Unpopular Opinion: Have Our Churches Succumb to the Secular World? 

Hey there, friends. You might be wondering what I’m referring to in my title. Well, there is something that has been weighing on my heart the last few days – something that hopefully isn’t taken the wrong way, but is merely an observation. 

Side Note: we have been very busy for the last six weeks, resulting in me missing mass altogether (trust me, the Catholic guilt has set it with a fury), or attending a service elsewhere. 

On Tuesday, we received a letter from our church. Said letter listed our total giving for 2017 (we became official parishioners in May) and then proceeded to break it down even further to list we had only given a couple hundred dollars since September. The letter ended with the (in my opinion) poorly worded assumption that we are not giving enough and the church would appreciate an increase in our donations. 

That letter hasn’t been sitting well with me since opening it. 

I’ve concluded there are a few reasons why…

First, as mentioned above, attendance in general has not been good. I’m not proud of it, but it’s the truth. Therefore, giving these last few weeks has been nonexistent. Instead of receiving communication that the church misses my attendance, you know, as a member of the congregation, they instead miss the money. What if for some reason my faith had been lost? They aren’t concerned about my spiritual well-being, it’s all about my money (at least the way the letter was worded). 

Next, is it odd of me to think the insinuation of “only a couple hundred dollars” over two months time is not an insignificant amount of money? 

Finally, the assumption that we are financially able to give more, and the pressure to do so is  incredibly overwhelming to me. 

Don’t get me wrong, the church is a business. It needs money to run, pay the bills, give to charities, etc. Understood. However, it seems to me that the church today is reminiscent of the Leodicean church – lukewarm in practice; concerned for money more than spiritual warfare occurring in the modern era.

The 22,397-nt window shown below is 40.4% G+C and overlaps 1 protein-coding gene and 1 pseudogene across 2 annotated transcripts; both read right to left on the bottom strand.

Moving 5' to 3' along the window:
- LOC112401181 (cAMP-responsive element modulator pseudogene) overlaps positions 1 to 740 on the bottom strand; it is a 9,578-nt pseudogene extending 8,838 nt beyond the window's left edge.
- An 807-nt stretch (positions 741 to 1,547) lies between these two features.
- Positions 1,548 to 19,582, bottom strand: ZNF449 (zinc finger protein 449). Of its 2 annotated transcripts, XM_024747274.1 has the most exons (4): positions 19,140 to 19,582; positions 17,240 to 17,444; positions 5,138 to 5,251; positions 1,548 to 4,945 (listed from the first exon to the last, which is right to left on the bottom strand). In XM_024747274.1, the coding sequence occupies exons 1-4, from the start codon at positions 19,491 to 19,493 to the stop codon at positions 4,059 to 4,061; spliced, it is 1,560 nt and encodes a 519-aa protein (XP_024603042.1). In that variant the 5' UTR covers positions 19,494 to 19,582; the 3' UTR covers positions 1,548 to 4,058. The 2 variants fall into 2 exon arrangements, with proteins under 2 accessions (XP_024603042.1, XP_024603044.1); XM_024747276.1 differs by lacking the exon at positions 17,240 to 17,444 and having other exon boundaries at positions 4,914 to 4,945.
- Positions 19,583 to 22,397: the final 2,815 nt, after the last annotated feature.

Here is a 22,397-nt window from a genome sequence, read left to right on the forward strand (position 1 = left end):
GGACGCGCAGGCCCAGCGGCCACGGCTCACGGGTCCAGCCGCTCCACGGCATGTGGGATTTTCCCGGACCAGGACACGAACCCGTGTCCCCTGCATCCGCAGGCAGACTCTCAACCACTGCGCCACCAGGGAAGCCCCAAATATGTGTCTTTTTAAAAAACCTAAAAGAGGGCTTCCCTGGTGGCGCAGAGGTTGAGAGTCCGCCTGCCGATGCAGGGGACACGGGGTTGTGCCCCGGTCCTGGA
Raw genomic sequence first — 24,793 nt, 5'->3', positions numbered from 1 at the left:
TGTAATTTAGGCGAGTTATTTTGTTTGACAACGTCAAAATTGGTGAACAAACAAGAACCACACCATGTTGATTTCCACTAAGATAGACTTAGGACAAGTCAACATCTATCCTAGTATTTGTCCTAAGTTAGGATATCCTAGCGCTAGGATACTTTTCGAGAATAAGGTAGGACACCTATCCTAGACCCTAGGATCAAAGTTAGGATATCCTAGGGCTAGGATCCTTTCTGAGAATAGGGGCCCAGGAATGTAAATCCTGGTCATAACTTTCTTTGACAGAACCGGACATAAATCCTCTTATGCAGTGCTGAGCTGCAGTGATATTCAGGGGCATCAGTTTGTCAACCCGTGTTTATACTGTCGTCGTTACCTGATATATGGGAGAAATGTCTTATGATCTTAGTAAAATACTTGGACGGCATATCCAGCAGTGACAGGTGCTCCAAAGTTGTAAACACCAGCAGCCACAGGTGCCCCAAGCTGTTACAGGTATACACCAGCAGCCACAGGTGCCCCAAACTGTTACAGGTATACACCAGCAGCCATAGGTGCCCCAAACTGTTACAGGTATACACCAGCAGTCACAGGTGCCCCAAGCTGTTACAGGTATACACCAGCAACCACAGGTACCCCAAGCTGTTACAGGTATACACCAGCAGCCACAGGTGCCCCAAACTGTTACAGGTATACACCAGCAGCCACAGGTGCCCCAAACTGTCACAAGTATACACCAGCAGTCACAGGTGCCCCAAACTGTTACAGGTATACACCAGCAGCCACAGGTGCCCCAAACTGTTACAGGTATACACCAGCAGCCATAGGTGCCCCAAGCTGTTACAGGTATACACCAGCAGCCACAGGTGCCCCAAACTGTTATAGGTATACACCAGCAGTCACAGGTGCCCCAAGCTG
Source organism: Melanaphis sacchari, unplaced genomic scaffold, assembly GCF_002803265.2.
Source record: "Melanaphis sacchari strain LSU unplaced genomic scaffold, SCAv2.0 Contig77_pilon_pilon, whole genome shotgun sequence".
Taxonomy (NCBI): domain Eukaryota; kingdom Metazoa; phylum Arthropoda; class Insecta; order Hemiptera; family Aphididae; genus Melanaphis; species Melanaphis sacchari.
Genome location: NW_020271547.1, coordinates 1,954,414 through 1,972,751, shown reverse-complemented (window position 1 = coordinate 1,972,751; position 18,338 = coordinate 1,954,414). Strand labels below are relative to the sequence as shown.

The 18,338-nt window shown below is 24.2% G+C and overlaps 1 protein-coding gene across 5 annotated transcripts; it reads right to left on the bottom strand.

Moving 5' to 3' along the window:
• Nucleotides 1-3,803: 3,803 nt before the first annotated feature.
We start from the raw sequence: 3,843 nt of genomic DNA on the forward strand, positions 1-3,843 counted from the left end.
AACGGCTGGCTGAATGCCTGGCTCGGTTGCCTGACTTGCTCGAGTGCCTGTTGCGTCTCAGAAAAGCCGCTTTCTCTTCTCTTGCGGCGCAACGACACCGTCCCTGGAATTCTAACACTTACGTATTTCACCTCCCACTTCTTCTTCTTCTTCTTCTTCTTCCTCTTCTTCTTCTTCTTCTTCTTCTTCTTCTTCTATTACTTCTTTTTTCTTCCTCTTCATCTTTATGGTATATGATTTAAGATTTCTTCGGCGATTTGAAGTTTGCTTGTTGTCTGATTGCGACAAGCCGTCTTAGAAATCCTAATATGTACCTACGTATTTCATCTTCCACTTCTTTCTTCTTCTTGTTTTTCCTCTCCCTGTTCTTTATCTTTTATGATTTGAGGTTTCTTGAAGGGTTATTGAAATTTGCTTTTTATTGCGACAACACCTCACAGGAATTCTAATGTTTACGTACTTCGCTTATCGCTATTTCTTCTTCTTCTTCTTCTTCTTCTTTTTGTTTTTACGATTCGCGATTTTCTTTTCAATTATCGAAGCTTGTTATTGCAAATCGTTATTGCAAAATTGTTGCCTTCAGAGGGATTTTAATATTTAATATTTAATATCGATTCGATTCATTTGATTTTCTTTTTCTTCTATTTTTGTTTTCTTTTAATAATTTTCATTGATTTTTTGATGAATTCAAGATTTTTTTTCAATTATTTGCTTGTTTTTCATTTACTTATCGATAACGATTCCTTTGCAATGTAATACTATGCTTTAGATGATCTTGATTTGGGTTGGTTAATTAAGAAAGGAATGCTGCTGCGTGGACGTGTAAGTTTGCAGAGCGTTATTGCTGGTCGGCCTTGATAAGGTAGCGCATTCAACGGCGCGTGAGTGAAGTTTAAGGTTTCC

The church does not have ill intentions, but that letter threw me for a loop. Not the content, but the wording. The emphasis on giving, and not giving enough. Fellowship is supposed to be uplifting, stress-free, and strengthen your relationship with God. Not give you anxiety about whether you’re being judged on your giving. 

Food for thought – which of these members of the church would you want in your congregation: 

The old widowed man in his tattered jacket, who shows up every week, even several times a week, spreading nothing but love and kindness,  but only gives the couple of bucks he can. 

OR 

The impeccably dressed mom who sits in a place in the church with her nose in the air, watching and judging everyone walking through that door. The mom who donates a large portion of her husband’s hefty paycheck, but won’t converse with you after mass if you don’t fit her mold. 

I know who I’d rather sit next to. 

My point is this: it is a belief of mine that to whom much is given, much is expected. However, lukewarm Christianity is not the answer. Your relationship with Christ is not dependent upon how much money you put in the collection box. Donating large sums of money is not a free ticket into heaven if you don’t practice Jesus’ teaching. 

Oh, and did it ever occur to the church that there have been several times I’ve anonymously donated to a cause, or threw a large bill into the collection box without my name on it? Probably not. 

Erika

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